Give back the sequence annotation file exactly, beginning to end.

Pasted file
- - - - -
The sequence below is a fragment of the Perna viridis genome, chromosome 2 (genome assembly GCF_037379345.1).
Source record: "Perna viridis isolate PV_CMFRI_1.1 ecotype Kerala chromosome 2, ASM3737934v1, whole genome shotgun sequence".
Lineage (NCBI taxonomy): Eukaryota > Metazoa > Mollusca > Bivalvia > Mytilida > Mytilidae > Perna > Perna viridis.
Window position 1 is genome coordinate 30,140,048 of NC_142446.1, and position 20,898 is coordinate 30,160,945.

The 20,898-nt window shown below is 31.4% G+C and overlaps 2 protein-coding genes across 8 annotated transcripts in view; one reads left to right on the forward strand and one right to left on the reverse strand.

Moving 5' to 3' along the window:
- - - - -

The sequence below is a fragment of the Perna viridis genome, chromosome 2 (genome assembly GCF_037379345.1).
Source record: "Perna viridis isolate PV_CMFRI_1.1 ecotype Kerala chromosome 2, ASM3737934v1, whole genome shotgun sequence".
Lineage (NCBI taxonomy): Eukaryota > Metazoa > Mollusca > Bivalvia > Mytilida > Mytilidae > Perna > Perna viridis.
Window position 1 is genome coordinate 30,140,048 of NC_142446.1, and position 20,898 is coordinate 30,160,945.

The 20,898-nt window shown below is 31.4% G+C and overlaps 2 protein-coding genes across 8 annotated transcripts in view; one reads left to right on the forward strand and one right to left on the reverse strand.

Moving 5' to 3' along the window: